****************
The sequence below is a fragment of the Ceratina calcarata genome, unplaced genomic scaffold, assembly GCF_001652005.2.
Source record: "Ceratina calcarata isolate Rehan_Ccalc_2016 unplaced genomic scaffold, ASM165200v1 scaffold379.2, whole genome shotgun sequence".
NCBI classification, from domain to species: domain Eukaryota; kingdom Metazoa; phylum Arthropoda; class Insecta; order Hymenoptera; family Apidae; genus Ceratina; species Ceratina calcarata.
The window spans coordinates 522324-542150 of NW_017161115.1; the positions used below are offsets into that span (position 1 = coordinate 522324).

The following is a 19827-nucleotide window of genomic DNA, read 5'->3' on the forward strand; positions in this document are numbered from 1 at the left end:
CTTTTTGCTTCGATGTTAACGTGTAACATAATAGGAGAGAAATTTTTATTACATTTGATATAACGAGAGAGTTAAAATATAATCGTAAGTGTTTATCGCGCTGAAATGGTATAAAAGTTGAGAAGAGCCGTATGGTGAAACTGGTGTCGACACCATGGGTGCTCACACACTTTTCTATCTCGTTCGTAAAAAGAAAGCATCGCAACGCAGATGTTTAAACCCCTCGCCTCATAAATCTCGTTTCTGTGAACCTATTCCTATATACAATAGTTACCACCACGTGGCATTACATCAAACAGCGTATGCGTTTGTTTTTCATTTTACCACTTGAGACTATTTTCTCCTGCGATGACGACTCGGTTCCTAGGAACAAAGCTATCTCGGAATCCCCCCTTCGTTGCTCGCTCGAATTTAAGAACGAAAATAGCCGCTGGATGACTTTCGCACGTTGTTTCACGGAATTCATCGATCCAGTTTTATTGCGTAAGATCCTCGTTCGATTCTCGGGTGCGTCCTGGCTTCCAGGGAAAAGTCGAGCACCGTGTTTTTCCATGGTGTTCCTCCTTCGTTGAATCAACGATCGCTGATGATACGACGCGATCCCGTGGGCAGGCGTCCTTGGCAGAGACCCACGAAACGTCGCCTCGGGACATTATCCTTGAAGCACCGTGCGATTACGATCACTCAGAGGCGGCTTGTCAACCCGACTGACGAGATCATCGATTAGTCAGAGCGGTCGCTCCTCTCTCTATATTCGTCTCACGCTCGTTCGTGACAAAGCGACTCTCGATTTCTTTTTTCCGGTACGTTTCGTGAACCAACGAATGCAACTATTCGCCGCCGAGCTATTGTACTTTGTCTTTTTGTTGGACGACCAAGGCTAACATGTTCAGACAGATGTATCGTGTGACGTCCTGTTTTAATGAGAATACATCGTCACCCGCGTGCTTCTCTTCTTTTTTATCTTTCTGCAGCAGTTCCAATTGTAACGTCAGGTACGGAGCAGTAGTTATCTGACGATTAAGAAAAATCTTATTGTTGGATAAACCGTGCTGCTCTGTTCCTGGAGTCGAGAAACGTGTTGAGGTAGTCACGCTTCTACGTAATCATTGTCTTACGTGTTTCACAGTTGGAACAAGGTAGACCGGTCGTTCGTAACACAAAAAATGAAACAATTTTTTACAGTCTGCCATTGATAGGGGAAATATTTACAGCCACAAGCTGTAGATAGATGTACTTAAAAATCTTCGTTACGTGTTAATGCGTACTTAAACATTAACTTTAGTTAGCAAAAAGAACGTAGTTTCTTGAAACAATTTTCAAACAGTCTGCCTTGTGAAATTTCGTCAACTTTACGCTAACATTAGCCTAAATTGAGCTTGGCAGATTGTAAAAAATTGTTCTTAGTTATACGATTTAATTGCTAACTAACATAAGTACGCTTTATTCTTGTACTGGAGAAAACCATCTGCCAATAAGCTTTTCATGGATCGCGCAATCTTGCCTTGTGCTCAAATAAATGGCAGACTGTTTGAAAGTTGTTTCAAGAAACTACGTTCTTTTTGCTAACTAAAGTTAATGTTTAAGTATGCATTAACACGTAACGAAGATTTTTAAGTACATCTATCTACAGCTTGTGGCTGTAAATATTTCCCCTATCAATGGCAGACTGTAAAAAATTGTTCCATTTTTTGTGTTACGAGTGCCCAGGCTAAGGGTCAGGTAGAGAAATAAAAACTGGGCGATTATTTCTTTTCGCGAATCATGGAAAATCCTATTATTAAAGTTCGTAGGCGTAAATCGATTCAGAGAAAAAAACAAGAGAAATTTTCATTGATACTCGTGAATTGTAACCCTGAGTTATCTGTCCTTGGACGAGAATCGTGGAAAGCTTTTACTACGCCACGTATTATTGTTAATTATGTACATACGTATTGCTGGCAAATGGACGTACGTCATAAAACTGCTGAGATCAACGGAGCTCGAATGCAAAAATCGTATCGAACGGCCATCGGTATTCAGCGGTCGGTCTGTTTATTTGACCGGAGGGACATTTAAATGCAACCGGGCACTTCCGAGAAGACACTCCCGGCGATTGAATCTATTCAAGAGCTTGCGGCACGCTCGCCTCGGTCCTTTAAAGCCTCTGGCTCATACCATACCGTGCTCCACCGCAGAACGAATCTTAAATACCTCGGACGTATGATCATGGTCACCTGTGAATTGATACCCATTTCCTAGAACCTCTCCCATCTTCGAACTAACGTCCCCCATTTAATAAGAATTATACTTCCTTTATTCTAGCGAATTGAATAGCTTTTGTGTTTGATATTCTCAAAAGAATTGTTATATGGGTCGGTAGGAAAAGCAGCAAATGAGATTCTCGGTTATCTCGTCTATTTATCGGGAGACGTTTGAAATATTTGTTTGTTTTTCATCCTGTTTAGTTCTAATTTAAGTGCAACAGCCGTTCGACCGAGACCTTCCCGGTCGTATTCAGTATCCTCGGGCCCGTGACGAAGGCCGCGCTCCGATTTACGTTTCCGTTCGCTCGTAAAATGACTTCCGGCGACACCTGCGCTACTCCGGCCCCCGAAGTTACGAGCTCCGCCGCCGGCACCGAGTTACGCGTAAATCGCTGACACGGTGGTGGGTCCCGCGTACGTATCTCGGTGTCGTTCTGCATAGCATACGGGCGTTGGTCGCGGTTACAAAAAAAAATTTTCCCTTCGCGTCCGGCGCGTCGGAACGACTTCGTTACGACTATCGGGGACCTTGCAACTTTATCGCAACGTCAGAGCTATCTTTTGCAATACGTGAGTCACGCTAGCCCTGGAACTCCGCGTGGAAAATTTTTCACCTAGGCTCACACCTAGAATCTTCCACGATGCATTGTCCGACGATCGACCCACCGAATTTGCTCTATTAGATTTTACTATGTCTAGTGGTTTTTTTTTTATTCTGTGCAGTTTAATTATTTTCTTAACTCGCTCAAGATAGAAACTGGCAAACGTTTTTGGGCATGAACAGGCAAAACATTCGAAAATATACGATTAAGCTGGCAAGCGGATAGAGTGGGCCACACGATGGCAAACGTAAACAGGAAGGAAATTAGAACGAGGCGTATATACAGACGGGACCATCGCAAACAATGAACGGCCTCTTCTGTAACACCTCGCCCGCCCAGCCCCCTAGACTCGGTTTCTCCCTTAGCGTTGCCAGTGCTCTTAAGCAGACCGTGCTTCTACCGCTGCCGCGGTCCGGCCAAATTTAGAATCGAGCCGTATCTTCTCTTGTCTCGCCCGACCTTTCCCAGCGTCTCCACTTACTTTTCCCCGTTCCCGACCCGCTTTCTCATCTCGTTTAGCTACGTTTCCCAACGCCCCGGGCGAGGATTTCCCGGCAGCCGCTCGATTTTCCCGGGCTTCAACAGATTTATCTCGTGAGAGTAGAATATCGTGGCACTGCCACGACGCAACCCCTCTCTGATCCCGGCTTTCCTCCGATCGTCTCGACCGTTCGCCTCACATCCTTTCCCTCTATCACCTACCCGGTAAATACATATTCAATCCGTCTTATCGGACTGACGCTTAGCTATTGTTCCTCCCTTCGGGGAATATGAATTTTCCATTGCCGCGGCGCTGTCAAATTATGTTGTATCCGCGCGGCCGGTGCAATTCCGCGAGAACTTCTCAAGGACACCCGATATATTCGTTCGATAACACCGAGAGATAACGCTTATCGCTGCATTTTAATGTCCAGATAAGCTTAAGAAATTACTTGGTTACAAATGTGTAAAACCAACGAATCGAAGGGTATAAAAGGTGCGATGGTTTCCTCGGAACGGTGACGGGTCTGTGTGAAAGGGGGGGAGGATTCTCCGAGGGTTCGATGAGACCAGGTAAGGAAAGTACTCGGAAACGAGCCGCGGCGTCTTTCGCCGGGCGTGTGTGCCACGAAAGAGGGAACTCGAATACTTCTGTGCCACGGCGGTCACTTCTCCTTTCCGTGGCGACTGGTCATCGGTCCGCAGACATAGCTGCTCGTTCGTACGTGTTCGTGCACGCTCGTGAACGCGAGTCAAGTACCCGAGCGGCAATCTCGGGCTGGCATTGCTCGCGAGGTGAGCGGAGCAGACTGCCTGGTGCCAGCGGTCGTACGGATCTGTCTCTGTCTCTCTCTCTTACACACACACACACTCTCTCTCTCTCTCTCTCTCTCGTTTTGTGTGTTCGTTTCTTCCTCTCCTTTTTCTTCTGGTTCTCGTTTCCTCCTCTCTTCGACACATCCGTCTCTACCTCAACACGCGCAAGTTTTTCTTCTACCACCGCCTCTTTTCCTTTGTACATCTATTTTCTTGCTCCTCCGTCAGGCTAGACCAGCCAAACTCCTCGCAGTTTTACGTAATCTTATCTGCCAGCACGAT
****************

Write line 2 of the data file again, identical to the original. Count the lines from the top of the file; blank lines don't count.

Source record: "Ceratina calcarata isolate Rehan_Ccalc_2016 unplaced genomic scaffold, ASM165200v1 scaffold379.2, whole genome shotgun sequence".